EU ambassadors in Brussels agreed in a brief meeting to trigger procedures necessary to advance the bloc’s approval process and pave the way for the European Parliament to consider the revised withdrawal agreement. The move came after British MPs voted on Saturday for an amendment proposed by former Conservative minister Oliver Letwin that seeks to avoid a no-deal Brexit on October 31, which in turn prompted Mr Johnson to pull his plans to ask the Commons to formally approve the agreement.
US president Donald Trump dropped a plan to host next year’s G7 meeting at his own resort in Miami after being “surprised” at the level of criticism he received, Mick Mulvaney, the president’s chief of staff, said on Sunday. “At the end of the day the president still considers himself to be in the hospitality business and he saw an opportunity to take the biggest leaders from around the world and he wanted to put on the absolute best show, the best visit that he possibly could, and he was very comfortable doing that at Doral,” he told Fox News Sunday. The choice revived longstanding accusations that the president was using his office to boost his business interests, in contravention of the US constitution.
I was sitting at my desk one rainy afternoon last week when the streets outside suddenly filled with a large gaggle of noisy Extinction Rebellion protesters. For a few exciting moments, it looked as if ...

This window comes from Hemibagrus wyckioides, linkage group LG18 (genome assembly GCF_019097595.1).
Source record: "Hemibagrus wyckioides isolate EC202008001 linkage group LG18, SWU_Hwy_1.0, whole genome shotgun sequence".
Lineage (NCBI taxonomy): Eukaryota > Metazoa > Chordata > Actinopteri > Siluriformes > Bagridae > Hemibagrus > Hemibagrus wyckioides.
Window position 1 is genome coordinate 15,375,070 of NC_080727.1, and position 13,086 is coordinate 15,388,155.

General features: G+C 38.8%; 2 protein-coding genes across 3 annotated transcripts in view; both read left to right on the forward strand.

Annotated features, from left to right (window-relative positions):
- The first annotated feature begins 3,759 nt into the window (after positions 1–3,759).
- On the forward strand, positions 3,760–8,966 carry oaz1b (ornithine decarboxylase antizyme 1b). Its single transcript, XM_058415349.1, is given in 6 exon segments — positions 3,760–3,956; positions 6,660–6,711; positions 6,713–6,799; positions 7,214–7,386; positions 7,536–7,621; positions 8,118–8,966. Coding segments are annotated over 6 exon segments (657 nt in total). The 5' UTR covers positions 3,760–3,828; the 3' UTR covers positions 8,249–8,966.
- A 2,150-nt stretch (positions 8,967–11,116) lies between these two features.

The international reputation of large American tech firms can impact how the global community perceives the U.S., says a former top national security official under Barack Obama.
About 12 per cent of the top 50 US stocks held as overweight positions by hedge funds and traditional mutual funds are owned by both sets of managers, according to Bank of America Merrill Lynch. Savita Subramanian, head of US equity and quantitative strategy at BofA, said strong momentum effects in the US market were one possible explanation.
The WSJ, which first reported about the deal, said news publications Washington Post, BuzzFeed News, and Business Insider have also reached a similar deal with Facebook. The news organizations will be paid a licensing fee to supply headlines, the WSJ reported.
Netflix is down 6.1% today, and some traders are actively betting that Netflix stock will plunge in the coming weeks and months. Here's why.
Analyst Christopher Eberle reiterated a "buy" rating and a price target of $161 on Microsoft stock. He predicts that Azure could grow 61.6% in Q1.
Facebook critics, from Donald Trump to Democratic presidential nominee candidate Elizabeth Warren, are rushing to the platform to promote their campaigns.
Roku (ROKU) stock has rallied 35.8% month-to-date, rising 16.7% this week alone. Fears are now easing and investors are reacting to positive news on Roku.
Let's dive into three tech stocks that we found using our Zacks Stock Screener that growth investors might want to consider buying during Q3 2019 earnings season...
ECB Director Benoit Coeure said that the EU financial regulator doesn't plan to ban Libra. The European Commission doesn’t intend to ban stablecoins either.
In the September quarter, Netflix sales rose 30% to $5.2 billion. The company's sales were marginally below the estimates of $5.3 billion.